Medicinal cannabis can help relieve pain caused by cancer, study finds - what NHS guide says
A group of researchers from Canada have found medicinal cannabis to be beneficial to relieve pain caused by cancer.
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Medical cannabis can help relieve pain caused by cancer and reduce the number of drugs patients need, according to Canadian research. A study involving 358 cancer patients led researchers to the conclusion that it was a safe addition to other painkillers.
On the NHS, only specialist hospital doctors can prescribe cannabis-based medicines mostly for severe epilepsy as research on how well they treat pain is still being collected in the UK. The study was published in BMJ Supportive & Palliative Care.
It said researchers found medicinal cannabis to be "a safe and effective complementary treatment for pain relief in patients with cancer". Products with an equal balance of the active ingredients tetrahydrocannabinol (THC) and cannabidiol (CBD) were found to be the most effective. Cannabis plants contain both but while THC produces a "high", CBD does not.
Of the patients studied, about a quarter took THC-dominant products, 38% took THC-CBD balanced drugs and 17% took CBD-dominant products. The most common side-effects displayed were dizziness and fatigue.
Researchers from McGill University in Montreal, Harvard Medical School in Boston, and the Royal College of Surgeons in Dublin, among others, report that approximately one-third of cancer patients and two-thirds of terminally ill patients experience moderate to severe pain.
Painkillers are the standard treatment, but it is believed that one-third of cancer patients still experience discomfort. Once every three months for a year, the patients were asked how much pain they felt and how many medications they were taking. After taking cannabis-based medications, they reported significantly less pain and less interference with their daily lives.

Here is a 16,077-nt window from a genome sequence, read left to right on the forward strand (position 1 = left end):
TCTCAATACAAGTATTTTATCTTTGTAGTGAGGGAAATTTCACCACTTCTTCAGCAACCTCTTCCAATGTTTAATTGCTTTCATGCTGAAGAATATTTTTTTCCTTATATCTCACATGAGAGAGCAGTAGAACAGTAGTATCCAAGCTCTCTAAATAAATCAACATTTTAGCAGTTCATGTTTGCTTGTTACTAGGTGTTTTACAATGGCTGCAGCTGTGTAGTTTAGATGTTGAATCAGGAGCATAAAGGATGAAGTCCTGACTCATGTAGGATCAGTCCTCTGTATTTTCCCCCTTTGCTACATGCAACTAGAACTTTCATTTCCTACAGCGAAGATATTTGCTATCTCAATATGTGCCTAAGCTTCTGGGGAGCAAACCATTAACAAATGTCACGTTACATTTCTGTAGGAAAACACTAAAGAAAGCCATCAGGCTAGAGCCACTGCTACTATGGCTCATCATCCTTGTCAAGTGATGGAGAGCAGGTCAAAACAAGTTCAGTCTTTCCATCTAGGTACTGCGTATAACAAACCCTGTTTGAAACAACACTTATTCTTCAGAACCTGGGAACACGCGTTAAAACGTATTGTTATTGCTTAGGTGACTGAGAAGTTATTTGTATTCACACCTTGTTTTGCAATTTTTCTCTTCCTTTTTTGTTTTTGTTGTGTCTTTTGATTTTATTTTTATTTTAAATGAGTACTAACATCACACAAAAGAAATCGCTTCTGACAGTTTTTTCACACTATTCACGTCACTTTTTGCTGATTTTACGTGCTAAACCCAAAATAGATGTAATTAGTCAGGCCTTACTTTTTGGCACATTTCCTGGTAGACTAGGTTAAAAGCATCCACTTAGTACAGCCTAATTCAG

The findings, however, must be confirmed by more rigorous trials comparing the effects of cannabis remedies with a placebo, according to the researchers. Since 2018, the United Kingdom has permitted the prescription of unlicensed cannabis-based medications in extremely specific circumstances.
These circumstances include, for children and adults with rare, severe forms of epilepsy, for adults with vomiting or nausea caused by chemotherapy and for people with muscle stiffness and spasms caused by multiple sclerosis (MS).
A Department of Health and Social Care official told the BBC: "Licensed cannabis-based medicines are funded routinely by the NHS where there is clear evidence of their quality, safety and effectiveness.
"Like any other medicine, unlicensed cannabis-based products for medicinal use must be proved safe and effective before they can be considered for routine NHS funding.
"We are working closely with partners to establish clinical trials to test the safety and efficacy of more cannabis-based products for medicinal use to inform future NHS funding decisions."